Ministry begins work on North Augusta homes

Tuesday, July 9, 2013 1:06 AM
Last updated 1:22 AM
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Nora Stout lugged an armful of splintered wood to a small pile in the backyard of a North Augusta home, then stopped to wipe the sweat from her brow.

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Volunteers repair a back porch at a North Augusta home as part of the Summer Salkehatchie Service program. During the weeklong program, participants will improve the homes of three needy families. The campers are staying at Grace United Methodist Church this week.   EMILY ROSE BENNETT/STAFF
Volunteers repair a back porch at a North Augusta home as part of the Summer Salkehatchie Service program. During the weeklong program, participants will improve the homes of three needy families. The campers are staying at Grace United Methodist Church this week.

The work was difficult and the hours were long, but the 14-year-old didn’t have any complaints. This is what she signed up for.

Nora made the trip from Atlanta to lend a helping hand in Grace United Methodist Church’s first Summer Salke­hatchie Service camp. After working all day Monday on the Old Edgefield Road home, Nora was still enthusiastic.

“To come here, step out of my comfort zone and try new things and to be able to help someone who needs our help, I think that’s really important,” she said. “It’s a little difficult, but I like it.”

The camp is one of more than 50 that the Salkehatchie Sum­mer Ser­vice puts on across South Carolina. Campers include high school and college-age students.

Through Friday, campers will call Grace United Methodist their home while they work on three North Augusta houses. Teams of eight to nine campers will work from 7 a.m. to about 4:30 p.m. each day, weather permitting.

As part of an all-girl team, Nora helped to repair rotting wood on a back porch while other members tore off roof shingles. The team spent time with the homeowners Sunday before beginning the project.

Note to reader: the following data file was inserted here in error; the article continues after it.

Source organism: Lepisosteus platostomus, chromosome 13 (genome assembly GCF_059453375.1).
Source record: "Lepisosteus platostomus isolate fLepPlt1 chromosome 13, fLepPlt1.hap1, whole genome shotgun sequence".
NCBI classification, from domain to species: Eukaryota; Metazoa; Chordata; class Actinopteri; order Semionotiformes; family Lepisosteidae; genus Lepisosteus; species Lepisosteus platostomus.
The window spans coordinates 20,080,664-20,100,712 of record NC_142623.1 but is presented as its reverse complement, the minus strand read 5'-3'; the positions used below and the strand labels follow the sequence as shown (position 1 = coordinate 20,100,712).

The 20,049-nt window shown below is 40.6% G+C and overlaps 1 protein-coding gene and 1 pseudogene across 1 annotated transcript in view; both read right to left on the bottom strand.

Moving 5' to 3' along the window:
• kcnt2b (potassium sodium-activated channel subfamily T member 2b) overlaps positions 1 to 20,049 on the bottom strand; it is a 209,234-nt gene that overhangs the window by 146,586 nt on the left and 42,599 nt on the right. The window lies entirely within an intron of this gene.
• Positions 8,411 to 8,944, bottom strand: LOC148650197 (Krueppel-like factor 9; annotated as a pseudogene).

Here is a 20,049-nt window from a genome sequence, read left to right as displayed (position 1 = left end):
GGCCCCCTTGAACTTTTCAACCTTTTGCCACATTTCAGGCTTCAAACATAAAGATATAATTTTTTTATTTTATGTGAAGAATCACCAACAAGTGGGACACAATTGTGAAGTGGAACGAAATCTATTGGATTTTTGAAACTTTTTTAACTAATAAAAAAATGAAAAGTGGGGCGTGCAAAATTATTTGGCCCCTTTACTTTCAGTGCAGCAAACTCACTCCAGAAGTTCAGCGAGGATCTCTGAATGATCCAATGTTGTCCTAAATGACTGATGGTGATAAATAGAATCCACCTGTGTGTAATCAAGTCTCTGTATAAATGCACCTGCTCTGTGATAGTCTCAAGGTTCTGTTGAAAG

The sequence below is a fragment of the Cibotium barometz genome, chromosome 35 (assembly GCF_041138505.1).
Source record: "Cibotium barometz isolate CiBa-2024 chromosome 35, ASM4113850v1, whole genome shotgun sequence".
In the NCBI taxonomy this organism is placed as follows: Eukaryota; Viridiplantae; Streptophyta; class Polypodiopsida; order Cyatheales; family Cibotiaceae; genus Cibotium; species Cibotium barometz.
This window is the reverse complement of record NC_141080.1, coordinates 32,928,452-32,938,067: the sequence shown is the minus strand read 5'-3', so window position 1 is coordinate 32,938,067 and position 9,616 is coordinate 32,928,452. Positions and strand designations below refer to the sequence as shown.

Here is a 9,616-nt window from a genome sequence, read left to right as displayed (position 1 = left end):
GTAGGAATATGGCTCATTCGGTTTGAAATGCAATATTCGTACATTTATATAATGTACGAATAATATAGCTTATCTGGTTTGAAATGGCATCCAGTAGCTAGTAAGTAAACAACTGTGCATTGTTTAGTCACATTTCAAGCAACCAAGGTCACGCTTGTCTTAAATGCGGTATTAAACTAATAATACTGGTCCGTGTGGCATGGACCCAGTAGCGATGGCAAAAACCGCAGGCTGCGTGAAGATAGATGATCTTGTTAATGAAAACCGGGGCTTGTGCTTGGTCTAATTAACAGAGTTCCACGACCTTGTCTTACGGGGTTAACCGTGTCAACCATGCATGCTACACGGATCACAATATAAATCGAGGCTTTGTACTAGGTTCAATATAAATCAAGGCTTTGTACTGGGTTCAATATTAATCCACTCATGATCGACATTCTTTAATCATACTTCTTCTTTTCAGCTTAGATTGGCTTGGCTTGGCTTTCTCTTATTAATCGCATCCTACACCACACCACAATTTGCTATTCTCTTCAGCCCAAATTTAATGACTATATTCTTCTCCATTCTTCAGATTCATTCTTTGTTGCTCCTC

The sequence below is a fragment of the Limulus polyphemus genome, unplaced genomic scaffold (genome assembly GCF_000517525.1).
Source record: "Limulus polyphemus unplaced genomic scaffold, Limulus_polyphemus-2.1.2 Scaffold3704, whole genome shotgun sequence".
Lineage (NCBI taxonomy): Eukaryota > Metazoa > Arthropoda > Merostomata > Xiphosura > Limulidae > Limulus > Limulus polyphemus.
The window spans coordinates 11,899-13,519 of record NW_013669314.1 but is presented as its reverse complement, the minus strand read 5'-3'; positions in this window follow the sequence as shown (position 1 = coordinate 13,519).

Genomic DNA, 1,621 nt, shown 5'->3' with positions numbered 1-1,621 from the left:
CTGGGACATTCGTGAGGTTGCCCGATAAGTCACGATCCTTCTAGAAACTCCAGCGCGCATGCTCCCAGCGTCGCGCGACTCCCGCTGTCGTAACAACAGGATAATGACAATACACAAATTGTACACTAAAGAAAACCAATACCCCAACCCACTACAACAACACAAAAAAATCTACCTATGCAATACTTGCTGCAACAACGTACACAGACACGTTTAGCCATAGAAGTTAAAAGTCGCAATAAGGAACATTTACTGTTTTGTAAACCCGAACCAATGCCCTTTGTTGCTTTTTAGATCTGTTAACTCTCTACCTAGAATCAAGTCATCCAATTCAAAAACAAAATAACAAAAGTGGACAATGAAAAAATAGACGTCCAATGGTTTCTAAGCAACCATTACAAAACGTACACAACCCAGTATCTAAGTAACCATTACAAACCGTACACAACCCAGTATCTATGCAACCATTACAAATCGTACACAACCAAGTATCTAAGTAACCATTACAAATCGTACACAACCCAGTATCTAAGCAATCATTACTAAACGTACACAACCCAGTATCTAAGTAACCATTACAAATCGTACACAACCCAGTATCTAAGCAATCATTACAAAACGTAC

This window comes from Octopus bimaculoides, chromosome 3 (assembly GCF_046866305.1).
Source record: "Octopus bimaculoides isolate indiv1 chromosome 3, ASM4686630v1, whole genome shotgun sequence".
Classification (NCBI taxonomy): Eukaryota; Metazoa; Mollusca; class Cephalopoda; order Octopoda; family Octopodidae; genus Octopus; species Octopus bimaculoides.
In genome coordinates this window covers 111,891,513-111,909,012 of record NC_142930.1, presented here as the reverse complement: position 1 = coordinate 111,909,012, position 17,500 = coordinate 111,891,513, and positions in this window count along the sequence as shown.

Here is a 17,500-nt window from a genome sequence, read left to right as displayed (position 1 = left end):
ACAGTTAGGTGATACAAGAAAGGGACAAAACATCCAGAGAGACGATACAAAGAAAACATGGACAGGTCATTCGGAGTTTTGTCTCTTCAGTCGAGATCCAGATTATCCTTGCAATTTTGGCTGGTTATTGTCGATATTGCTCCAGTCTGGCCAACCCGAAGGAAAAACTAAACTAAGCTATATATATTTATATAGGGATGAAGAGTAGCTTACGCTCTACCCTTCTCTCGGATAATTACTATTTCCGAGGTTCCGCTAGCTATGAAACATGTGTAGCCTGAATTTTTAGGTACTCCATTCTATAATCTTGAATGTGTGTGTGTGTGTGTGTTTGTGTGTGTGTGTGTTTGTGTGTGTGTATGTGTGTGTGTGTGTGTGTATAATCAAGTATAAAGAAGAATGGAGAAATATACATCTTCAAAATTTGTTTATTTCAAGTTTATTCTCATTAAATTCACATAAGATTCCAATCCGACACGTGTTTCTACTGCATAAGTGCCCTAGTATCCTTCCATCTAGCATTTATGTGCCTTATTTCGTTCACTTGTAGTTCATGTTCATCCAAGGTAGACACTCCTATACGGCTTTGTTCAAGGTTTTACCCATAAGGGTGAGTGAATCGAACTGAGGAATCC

“(The families) are the primary concern of this ministry,” said Caroline Dennis, one of the project leaders. “It doesn’t cost them anything. The only thing they need is to have enough faith to let us do this to their houses.”

Less than two miles away, a second crew toiled away in Viola Hammond’s kitchen. Furniture crowded the living room as campers painted cabinets and replaced the linoleum flooring.

The Seaborn Drive home, which had been repaired by Grace United Methodist’s Weatherization and Repair Minis­try in January, was the perfect candidate for the service camp project, co-director Bobby Oliver said.

“The criteria for a Salke­hatchie house is a house that we can work on that needs repairs and will take at least five days to do the repairs,” he said. “That’s to keep the campers engaged for the whole camp.”

The homes are identified by the United Way of Aiken County as in need of repair. Building supplies are purchased through the camp’s enrollment fees, and the labor is free, Oliver said.

Tucked away in a back bedroom, Hammond said she was overwhelmed to have her home identified for repairs once again.

“I couldn’t afford to have (the repairs) done,” she said. “I’m blessed for them to come in and do it for me.”

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corgimom 07/09/13 - 05:08 am
I have never understood why

I have never understood why these kids come in from out of town, where there are literally thousands of kids in the CSRA that could do the same work.